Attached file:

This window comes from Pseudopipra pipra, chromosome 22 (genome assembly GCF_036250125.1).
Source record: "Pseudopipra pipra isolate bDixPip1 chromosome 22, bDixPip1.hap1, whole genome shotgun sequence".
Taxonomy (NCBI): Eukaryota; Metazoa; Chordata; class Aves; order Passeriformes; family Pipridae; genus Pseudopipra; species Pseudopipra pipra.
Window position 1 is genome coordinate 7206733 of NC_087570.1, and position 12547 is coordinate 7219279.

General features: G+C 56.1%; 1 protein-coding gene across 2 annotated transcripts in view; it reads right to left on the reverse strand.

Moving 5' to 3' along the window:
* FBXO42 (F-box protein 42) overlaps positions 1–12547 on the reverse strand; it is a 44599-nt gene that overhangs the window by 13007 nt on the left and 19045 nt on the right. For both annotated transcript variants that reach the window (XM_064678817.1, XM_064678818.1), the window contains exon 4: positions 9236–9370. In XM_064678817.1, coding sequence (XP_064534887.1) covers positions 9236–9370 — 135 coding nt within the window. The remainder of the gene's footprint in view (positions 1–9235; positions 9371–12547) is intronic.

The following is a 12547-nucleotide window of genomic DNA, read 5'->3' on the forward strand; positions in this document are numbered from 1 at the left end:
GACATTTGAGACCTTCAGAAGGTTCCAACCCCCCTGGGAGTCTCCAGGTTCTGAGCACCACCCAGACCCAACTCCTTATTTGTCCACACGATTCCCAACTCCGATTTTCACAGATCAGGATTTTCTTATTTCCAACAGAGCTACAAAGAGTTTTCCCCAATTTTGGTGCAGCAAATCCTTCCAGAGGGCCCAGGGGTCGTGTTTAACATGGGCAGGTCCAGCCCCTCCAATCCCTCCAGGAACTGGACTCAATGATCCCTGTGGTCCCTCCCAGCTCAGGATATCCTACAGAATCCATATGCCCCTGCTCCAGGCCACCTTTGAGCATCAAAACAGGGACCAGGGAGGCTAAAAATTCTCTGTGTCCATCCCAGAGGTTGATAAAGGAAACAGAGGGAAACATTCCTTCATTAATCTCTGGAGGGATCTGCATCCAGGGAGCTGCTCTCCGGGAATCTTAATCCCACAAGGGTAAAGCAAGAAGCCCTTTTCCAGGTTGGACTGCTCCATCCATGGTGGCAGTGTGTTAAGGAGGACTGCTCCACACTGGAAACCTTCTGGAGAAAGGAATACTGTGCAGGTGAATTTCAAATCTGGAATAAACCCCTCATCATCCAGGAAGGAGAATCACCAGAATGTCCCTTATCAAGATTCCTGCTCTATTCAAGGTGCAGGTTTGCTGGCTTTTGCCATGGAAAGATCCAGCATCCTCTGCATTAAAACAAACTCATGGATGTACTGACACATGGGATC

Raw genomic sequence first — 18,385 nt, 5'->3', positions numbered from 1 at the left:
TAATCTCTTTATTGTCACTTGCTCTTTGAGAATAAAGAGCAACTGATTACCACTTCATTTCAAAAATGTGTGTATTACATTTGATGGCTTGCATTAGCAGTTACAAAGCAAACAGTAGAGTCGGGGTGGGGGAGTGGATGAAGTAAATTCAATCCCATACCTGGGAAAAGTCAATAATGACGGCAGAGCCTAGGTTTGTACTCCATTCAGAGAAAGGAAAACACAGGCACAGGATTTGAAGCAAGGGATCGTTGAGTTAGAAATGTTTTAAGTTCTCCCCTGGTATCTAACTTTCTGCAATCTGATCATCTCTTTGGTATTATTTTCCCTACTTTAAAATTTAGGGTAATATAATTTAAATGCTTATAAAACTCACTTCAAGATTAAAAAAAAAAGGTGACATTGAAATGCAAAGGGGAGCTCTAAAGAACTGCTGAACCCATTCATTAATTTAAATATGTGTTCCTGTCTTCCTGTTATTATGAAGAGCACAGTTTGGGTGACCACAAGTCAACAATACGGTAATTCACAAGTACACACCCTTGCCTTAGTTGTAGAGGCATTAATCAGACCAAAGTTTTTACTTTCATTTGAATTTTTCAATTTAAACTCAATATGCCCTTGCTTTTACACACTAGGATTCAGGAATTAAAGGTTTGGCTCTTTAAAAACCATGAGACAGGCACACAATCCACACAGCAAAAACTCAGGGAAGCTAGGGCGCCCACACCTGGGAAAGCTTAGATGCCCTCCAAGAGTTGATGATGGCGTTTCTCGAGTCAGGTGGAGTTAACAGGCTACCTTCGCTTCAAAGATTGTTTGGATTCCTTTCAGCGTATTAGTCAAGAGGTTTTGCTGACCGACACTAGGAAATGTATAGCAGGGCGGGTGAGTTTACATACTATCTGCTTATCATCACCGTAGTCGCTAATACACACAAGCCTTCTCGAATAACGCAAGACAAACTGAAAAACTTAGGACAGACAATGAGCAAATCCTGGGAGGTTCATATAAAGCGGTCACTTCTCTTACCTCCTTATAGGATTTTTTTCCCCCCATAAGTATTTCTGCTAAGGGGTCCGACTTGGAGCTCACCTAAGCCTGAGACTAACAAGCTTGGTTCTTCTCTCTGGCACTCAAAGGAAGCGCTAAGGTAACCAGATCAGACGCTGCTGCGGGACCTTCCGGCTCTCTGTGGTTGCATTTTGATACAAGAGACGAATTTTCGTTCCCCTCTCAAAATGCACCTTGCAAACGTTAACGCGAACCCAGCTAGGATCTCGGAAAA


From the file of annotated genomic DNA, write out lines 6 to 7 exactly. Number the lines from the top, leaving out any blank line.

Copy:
Moving 5' to 3' along the window:
* FBXO42 (F-box protein 42) overlaps positions 1–12547 on the reverse strand; it is a 44599-nt gene that overhangs the window by 13007 nt on the left and 19045 nt on the right. For both annotated transcript variants that reach the window (XM_064678817.1, XM_064678818.1), the window contains exon 4: positions 9236–9370. In XM_064678817.1, coding sequence (XP_064534887.1) covers positions 9236–9370 — 135 coding nt within the window. The remainder of the gene's footprint in view (positions 1–9235; positions 9371–12547) is intronic.